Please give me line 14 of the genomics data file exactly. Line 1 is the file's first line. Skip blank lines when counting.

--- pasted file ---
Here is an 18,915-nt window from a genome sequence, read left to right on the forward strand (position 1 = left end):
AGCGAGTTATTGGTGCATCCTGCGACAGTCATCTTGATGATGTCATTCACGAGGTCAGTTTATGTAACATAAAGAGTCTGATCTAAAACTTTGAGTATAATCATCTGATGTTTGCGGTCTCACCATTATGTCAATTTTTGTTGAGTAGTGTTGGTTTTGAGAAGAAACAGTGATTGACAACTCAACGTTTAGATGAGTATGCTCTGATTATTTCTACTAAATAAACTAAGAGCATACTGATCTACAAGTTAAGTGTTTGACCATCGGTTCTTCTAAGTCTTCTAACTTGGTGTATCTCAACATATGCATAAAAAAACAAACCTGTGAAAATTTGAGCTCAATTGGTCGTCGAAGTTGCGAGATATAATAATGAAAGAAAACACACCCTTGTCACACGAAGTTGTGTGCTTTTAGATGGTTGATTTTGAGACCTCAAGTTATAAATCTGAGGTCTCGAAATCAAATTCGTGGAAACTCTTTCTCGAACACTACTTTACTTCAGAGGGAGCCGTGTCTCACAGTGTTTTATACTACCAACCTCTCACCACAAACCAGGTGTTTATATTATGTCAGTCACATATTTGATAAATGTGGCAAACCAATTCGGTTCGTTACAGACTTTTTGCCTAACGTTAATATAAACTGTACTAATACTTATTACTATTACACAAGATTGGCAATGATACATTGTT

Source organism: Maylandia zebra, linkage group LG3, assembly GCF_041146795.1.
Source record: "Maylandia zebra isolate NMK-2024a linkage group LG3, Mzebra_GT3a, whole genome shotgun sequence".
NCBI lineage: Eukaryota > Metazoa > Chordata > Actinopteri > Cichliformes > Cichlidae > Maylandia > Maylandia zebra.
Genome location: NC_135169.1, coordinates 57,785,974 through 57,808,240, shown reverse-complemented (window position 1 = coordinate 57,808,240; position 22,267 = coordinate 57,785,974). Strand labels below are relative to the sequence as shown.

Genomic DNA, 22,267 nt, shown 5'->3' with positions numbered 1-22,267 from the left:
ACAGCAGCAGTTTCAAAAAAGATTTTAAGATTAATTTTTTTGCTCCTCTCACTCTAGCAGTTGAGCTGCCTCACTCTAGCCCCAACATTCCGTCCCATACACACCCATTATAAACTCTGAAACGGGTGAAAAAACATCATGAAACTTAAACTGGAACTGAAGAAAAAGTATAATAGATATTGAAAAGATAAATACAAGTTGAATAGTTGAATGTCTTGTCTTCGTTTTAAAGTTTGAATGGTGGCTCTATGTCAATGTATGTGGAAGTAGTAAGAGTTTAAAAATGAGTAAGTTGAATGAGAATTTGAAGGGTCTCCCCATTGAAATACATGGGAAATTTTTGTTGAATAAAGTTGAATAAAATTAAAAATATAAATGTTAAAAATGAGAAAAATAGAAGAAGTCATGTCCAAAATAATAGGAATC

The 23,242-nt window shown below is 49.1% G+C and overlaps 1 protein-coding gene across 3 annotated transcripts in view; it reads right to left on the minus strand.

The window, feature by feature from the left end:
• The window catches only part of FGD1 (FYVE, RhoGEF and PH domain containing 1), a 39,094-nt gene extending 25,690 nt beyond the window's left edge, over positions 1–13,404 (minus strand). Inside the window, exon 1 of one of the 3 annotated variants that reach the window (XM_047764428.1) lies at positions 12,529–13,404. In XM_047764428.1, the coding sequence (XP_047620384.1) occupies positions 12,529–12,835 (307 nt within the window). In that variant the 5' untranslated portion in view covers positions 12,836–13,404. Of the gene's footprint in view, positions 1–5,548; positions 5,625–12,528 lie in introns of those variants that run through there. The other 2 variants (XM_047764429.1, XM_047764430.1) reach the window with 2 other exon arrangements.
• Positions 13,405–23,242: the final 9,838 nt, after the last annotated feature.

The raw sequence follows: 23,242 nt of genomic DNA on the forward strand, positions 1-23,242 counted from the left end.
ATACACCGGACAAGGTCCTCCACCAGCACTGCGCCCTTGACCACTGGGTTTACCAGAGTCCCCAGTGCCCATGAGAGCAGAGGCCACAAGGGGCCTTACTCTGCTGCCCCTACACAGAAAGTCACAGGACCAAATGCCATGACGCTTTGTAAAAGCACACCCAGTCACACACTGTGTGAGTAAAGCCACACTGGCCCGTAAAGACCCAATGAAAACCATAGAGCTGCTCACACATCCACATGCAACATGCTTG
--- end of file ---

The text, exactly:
ATACACCGGACAAGGTCCTCCACCAGCACTGCGCCCTTGACCACTGGGTTTACCAGAGTCCCCAGTGCCCATGAGAGCAGAGGCCACAAGGGGCCTTACTCTGCTGCCCCTACACAGAAAGTCACAGGACCAAATGCCATGACGCTTTGTAAAAGCACACCCAGTCACACACTGTGTGAGTAAAGCCACACTGGCCCGTAAAGACCCAATGAAAACCATAGAGCTGCTCACACATCCACATGCAACATGCTTG